Many rank-and-file cops and field commanders who are not members of Parks' inner circle also wonder about Parks' commitment to reform. The chief's failure to implement the Christopher Commission reforms, most notably, a computerized system to track abusive officers, is well-documented. In any case, there's little upward communication flow, because Parks doesn't want any feedback from below. And with department morale so low, it will be hard for him to accomplish an ambitious reform agenda even if he is motivated to do so.
Former Asst. Chief David D. Dotson, who once had great respect for Parks' abilities, says that the chief now "appears not to have the kind of depth of judgment and understanding to get along with people and to make things work in the city. .... I'm beginning to think he may not be up to the job."
Hahn, for his part, has never shown the grit needed to take on Parks or any other LAPD chief during his 16 years as city attorney. While he deserves credit for helping negotiate the consent decree, his work on the agreement should be seen for what it was: a sensible reaction to a Justice Department ultimatum that the city had to reform its Police Department or face a lawsuit. A protracted trial, furthermore, could have been personally embarrassing, raising questions such as what he was doing as city attorney to protect the city, whose interests he represented, while it was paying out $144 million to settle lawsuits against the LAPD from 1992 to early 2000?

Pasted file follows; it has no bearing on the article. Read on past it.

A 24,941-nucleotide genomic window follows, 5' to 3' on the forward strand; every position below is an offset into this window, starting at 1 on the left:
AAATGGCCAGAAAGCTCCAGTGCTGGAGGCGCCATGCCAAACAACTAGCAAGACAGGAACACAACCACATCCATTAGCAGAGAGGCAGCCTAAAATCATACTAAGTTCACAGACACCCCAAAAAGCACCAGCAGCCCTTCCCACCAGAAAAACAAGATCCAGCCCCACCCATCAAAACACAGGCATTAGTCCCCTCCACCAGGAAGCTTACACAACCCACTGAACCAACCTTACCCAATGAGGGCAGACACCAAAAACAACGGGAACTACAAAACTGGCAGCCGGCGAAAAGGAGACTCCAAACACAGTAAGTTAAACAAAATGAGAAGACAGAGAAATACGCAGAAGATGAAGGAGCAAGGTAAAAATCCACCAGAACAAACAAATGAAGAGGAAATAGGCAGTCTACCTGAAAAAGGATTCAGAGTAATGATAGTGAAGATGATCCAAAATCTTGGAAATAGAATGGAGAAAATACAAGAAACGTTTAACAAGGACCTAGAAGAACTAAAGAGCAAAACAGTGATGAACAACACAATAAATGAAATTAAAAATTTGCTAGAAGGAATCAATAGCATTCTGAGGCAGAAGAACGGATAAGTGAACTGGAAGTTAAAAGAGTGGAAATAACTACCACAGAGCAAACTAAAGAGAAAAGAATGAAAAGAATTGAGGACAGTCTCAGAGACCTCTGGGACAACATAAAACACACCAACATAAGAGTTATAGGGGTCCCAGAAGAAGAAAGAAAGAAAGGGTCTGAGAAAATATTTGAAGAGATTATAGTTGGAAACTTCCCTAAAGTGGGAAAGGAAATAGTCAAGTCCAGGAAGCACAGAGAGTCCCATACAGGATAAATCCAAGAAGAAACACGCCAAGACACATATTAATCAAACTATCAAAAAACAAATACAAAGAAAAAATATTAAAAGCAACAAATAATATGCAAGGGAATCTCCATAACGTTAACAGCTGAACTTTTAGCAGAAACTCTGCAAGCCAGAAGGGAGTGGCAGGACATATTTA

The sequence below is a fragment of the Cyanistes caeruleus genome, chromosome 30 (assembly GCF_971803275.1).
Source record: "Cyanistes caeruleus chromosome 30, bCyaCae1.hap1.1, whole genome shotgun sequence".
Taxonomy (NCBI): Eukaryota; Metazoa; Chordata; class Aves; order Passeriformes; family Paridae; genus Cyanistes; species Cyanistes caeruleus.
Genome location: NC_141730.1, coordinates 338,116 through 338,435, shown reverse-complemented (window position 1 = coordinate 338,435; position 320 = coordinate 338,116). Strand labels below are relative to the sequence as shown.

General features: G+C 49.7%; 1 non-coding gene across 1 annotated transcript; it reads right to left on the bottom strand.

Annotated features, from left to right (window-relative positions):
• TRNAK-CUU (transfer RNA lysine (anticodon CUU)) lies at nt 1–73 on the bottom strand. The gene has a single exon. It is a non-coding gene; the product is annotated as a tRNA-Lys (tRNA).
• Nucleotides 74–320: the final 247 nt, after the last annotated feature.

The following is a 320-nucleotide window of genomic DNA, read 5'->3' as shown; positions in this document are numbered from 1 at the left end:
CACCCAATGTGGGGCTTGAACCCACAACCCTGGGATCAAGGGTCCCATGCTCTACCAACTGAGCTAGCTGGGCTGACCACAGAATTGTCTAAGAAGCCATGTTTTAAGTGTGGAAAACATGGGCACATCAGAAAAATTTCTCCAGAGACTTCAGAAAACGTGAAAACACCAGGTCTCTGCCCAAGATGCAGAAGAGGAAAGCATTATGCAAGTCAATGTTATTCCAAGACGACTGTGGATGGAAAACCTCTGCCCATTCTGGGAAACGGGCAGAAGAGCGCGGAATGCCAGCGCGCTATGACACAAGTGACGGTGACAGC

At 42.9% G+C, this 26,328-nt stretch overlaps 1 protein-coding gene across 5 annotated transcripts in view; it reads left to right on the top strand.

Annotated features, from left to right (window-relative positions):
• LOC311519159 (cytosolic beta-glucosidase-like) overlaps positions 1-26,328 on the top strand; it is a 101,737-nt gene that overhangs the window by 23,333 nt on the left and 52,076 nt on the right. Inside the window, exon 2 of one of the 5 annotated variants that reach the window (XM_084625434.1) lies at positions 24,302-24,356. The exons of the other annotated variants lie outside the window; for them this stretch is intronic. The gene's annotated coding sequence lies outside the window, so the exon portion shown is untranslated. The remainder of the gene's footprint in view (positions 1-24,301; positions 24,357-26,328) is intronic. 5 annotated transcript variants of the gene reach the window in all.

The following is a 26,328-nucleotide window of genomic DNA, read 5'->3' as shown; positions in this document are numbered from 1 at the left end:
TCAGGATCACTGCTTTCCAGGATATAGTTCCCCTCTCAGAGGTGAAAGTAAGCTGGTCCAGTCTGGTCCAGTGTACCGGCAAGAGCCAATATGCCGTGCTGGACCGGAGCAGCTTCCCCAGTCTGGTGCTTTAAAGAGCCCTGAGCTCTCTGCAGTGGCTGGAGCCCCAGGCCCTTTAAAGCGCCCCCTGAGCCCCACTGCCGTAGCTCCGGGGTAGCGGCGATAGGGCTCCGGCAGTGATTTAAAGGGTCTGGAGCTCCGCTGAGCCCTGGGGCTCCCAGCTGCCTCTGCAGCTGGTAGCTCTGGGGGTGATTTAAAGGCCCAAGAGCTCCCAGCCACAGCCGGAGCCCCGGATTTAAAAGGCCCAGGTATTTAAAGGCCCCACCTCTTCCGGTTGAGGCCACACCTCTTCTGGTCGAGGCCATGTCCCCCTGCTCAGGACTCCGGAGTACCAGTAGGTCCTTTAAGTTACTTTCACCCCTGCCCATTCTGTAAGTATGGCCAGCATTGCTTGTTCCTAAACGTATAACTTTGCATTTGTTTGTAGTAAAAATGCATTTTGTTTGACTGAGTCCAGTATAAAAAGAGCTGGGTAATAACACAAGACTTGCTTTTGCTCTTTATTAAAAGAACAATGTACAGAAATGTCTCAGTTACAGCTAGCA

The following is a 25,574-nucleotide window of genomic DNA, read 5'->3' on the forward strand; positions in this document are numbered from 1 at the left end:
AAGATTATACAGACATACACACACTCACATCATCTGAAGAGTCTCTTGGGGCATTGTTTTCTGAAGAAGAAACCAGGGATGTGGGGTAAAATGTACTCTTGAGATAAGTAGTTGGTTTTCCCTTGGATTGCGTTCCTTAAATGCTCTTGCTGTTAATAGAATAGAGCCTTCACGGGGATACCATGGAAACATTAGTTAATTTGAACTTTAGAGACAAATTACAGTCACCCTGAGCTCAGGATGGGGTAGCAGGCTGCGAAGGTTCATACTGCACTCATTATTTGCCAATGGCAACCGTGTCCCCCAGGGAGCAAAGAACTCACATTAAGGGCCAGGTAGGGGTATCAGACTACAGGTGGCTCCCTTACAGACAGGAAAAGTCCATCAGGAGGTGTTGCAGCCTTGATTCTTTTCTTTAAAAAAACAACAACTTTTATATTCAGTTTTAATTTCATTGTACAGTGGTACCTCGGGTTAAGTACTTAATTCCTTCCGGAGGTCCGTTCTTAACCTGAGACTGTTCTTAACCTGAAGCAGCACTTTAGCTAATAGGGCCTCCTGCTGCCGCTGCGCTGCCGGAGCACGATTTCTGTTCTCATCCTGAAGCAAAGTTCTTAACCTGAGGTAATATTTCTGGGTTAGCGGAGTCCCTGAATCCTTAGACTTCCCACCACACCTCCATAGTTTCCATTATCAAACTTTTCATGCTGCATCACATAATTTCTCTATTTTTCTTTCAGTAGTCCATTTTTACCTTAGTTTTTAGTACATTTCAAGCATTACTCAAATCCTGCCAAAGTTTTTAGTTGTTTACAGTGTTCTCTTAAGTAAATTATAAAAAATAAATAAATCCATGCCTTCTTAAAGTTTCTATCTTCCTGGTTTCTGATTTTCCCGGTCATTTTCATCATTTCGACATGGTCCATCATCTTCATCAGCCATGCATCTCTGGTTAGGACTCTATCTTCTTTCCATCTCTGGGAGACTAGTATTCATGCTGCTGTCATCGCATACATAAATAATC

Hahn's appointments to the Police Commission, announced last week, suggest his new office hasn't emboldened him to challenge Parks. Instead, Hahn has assembled a panel similar to Riordan's, one that Parks dominated. The previous commission took a stand only when pushed to its limits, failed to support its own inspector generals, often allowed itself to be used as a rubber stamp and rarely took its oversight mandate seriously.
It's unfair, of course, to prejudge people's performance or intent, but there's little or nothing in the appointees' backgrounds, save for San Fernando Valley businessman Bert Boeckmann, to suggest that any of them has a strong base of knowledge or experience in police-reform issues or in dealing with a large intractable organization like the LAPD. By the time they've concluded what's known around Parker Center as their "wooing period"--their wining and dining, the helicopter rides and trips to the Police Academy, etc.--and complete the learning curve for members of a commission that meets half a day a week, a crucial year of reform opportunity will have passed. As for Boeckmann, who has served an extraordinary 141/2 years on the commission, if reform means more cops, better recruitment and retention, and lower crime rates, then he's surely a reformer. However, when it comes to a broader view--community policing, police brutality, training, tactics and philosophy of policing--Boeckmann's place on the commission can only be described as a dead seat.
The most charitable interpretation of Hahn's appointments is that fundamental police reform is not an issue for him, and, like Riordan, his priority will be recruitment and retention of officers. The only difference between the two mayors seems to be that the Protective League is going to have more say in Hahn's City Hall than it did in Riordan's.
In the continuing battle to create an accountable Police Department, it appears Hahn has decided on his strategy: allow an inexperienced Police Commission to "run" the LAPD in theory, while its anti-reform chief and self-serving Police Protective League fight it out for who will run it in fact.